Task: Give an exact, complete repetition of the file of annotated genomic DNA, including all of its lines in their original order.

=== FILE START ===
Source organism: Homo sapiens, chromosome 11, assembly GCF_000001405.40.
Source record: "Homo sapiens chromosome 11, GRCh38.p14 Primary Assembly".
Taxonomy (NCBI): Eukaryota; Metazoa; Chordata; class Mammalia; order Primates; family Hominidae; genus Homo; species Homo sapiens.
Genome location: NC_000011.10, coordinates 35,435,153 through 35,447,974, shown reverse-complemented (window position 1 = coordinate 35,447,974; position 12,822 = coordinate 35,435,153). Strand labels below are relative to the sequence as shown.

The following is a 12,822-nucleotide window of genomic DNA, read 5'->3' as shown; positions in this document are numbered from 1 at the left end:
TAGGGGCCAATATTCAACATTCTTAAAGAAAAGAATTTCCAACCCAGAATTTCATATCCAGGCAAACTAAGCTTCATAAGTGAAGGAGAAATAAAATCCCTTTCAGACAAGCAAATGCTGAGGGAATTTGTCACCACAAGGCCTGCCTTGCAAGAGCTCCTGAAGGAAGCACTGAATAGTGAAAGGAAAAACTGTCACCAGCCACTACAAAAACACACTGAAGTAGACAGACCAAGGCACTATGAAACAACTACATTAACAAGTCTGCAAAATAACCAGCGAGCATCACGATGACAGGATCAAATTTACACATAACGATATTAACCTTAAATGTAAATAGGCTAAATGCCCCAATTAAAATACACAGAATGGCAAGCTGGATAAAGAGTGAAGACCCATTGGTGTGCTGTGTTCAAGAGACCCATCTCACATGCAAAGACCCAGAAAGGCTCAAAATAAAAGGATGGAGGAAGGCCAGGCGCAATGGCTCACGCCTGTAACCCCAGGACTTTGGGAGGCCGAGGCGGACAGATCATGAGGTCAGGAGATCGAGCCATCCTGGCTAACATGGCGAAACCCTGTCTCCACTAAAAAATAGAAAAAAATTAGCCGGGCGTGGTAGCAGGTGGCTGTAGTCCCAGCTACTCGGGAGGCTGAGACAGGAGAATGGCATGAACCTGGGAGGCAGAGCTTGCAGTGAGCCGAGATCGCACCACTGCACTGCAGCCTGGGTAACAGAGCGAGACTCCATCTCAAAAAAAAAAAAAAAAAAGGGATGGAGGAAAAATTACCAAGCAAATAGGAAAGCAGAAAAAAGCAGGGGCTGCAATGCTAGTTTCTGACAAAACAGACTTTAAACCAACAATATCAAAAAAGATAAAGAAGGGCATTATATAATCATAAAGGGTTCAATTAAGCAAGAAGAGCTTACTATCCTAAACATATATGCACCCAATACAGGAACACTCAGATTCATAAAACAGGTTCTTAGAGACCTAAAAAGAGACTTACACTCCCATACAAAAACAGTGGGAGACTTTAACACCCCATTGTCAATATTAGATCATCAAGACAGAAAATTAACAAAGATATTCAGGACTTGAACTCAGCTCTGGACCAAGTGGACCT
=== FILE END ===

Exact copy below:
Source organism: Homo sapiens, chromosome 11, assembly GCF_000001405.40.
Source record: "Homo sapiens chromosome 11, GRCh38.p14 Primary Assembly".
Taxonomy (NCBI): Eukaryota; Metazoa; Chordata; class Mammalia; order Primates; family Hominidae; genus Homo; species Homo sapiens.
Genome location: NC_000011.10, coordinates 35,435,153 through 35,447,974, shown reverse-complemented (window position 1 = coordinate 35,447,974; position 12,822 = coordinate 35,435,153). Strand labels below are relative to the sequence as shown.

The following is a 12,822-nucleotide window of genomic DNA, read 5'->3' as shown; positions in this document are numbered from 1 at the left end:
TAGGGGCCAATATTCAACATTCTTAAAGAAAAGAATTTCCAACCCAGAATTTCATATCCAGGCAAACTAAGCTTCATAAGTGAAGGAGAAATAAAATCCCTTTCAGACAAGCAAATGCTGAGGGAATTTGTCACCACAAGGCCTGCCTTGCAAGAGCTCCTGAAGGAAGCACTGAATAGTGAAAGGAAAAACTGTCACCAGCCACTACAAAAACACACTGAAGTAGACAGACCAAGGCACTATGAAACAACTACATTAACAAGTCTGCAAAATAACCAGCGAGCATCACGATGACAGGATCAAATTTACACATAACGATATTAACCTTAAATGTAAATAGGCTAAATGCCCCAATTAAAATACACAGAATGGCAAGCTGGATAAAGAGTGAAGACCCATTGGTGTGCTGTGTTCAAGAGACCCATCTCACATGCAAAGACCCAGAAAGGCTCAAAATAAAAGGATGGAGGAAGGCCAGGCGCAATGGCTCACGCCTGTAACCCCAGGACTTTGGGAGGCCGAGGCGGACAGATCATGAGGTCAGGAGATCGAGCCATCCTGGCTAACATGGCGAAACCCTGTCTCCACTAAAAAATAGAAAAAAATTAGCCGGGCGTGGTAGCAGGTGGCTGTAGTCCCAGCTACTCGGGAGGCTGAGACAGGAGAATGGCATGAACCTGGGAGGCAGAGCTTGCAGTGAGCCGAGATCGCACCACTGCACTGCAGCCTGGGTAACAGAGCGAGACTCCATCTCAAAAAAAAAAAAAAAAAAGGGATGGAGGAAAAATTACCAAGCAAATAGGAAAGCAGAAAAAAGCAGGGGCTGCAATGCTAGTTTCTGACAAAACAGACTTTAAACCAACAATATCAAAAAAGATAAAGAAGGGCATTATATAATCATAAAGGGTTCAATTAAGCAAGAAGAGCTTACTATCCTAAACATATATGCACCCAATACAGGAACACTCAGATTCATAAAACAGGTTCTTAGAGACCTAAAAAGAGACTTACACTCCCATACAAAAACAGTGGGAGACTTTAACACCCCATTGTCAATATTAGATCATCAAGACAGAAAATTAACAAAGATATTCAGGACTTGAACTCAGCTCTGGACCAAGTGGACCT